The mother in front of me was clearly annoyed. She tapped her foot, drummed her nails on the cart handle, and sighed loudly. Then she began complaining to her children about people not willing to live in the 21st century. The three of them were not worried in the least about being overheard as they whined about how long this was taking and how they were going to be late and why can’t people use credit cards like everyone else?…and on and on and on. I can’t tell you how proud I was of the cashier who held the check for this sweet little lady and how she told her not to worry and to take her time. She became increasingly more shaky as this family tantrum continued behind her. As she exited the line the mother in front of me practically ran her cart into the lady. My daughter and I loudly discussed how sweet and gentle the lady looked, how much she reminded us of my late mother who also never learned to use a check card and how incredibly rude some people are when they cannot give an elderly lady respect. If the family ahead of us heard, they took no notice (although the cashier and the folks behind us smiled and agreed). Perhaps we too were beneath them.
It is clear from this illustration, that this mother was teaching her children, her daughter in particular, that treating others as inferior to herself was appropriate. Her time was more important. She demonstrated the three components of bullying more perfectly than almost any child could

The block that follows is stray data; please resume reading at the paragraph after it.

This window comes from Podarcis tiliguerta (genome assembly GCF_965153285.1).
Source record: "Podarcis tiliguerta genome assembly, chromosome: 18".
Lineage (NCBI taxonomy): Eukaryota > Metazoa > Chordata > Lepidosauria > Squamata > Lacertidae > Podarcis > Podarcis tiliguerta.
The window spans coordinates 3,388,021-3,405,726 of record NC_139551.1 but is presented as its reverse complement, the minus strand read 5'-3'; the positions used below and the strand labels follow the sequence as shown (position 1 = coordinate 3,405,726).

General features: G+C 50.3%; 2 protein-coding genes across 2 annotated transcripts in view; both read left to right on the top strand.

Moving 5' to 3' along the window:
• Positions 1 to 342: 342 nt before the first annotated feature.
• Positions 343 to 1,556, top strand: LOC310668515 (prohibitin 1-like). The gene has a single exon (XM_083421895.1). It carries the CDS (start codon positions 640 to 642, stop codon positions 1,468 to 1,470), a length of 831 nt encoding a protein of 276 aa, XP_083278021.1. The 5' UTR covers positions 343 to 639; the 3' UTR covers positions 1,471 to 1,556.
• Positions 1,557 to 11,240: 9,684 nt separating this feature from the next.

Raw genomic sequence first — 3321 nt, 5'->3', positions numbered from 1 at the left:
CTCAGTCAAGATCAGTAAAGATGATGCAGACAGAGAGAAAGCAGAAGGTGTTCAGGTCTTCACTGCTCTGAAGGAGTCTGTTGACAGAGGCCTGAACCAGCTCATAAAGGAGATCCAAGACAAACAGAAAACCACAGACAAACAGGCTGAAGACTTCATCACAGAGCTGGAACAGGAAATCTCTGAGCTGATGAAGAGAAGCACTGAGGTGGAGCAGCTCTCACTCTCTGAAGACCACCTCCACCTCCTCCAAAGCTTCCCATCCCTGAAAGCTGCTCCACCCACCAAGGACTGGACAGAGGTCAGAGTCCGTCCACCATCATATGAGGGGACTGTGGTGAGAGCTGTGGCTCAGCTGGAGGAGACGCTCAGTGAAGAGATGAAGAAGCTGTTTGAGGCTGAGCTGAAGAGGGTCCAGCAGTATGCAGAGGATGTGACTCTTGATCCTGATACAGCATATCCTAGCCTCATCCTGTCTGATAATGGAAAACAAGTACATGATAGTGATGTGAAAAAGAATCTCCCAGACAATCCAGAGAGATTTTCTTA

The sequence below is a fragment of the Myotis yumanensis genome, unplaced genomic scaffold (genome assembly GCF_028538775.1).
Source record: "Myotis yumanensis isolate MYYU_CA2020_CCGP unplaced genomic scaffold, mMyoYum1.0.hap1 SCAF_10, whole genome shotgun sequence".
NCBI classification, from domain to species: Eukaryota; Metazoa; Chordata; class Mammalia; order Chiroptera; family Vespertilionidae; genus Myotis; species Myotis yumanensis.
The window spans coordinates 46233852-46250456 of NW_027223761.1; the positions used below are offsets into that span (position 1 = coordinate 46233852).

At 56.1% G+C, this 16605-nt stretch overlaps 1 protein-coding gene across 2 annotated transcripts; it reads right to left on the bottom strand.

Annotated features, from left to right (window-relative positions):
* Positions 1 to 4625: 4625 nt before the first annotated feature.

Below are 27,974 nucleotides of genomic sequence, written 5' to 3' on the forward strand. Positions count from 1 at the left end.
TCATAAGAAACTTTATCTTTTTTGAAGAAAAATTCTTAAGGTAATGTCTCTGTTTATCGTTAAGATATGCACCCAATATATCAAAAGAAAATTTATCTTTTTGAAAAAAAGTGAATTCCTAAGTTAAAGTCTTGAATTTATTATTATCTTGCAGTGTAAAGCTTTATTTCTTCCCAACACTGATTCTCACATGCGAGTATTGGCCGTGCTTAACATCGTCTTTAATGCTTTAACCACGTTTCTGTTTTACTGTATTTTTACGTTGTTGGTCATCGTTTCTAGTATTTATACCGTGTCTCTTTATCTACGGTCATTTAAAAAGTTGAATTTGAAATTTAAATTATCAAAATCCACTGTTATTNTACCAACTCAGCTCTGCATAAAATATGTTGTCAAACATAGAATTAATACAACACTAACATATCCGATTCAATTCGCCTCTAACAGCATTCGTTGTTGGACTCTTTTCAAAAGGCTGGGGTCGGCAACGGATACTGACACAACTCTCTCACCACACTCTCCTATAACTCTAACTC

Bullying is defined as :
“a person is bullied when he or she is exposed, repeatedly and over time, to negative actions on the part of one or more other persons, and he or she has difficulty defending himself or herself.”
-Dan Olweus, author The Olweus Bullying Prevention Program
There are three important components in this definition:
- Bullying is aggressive behavior that involves unwanted negative actions
- Bullying involves a pattern of behavior repeated over time
- Bullying is an imbalance of power or strength
Bullying can take on many forms:
- Verbal: including derogatory comments and bad names
- Social: exclusion or isolation
- Physical: such as hitting, kicking, shoving and spitting
- Lies and rumors
- Money taken or belongings damaged
- Threatening or forcing someone to do things
- Racial slurs
- Sexual comments
- Cyberbullying (via cell phone or internet)
The mother in the example repeatedly tried to verbally intimidate the geriatric in front of her. By her physical size, youth, age and vocal ability, she wielded power over her. Her verbal intimidation was aggressive and negative and was definitely not something the lady wished to be on the receiving end of. Undoubted she treats other people this way as well.
People often misunderstand bullying as something that has to be repeated over time to the same person…I disagree. A person who bullies can victimize several people over a long period or short period of time. It’s their inappropriate behavior not the victim’s which is the focus of bullying.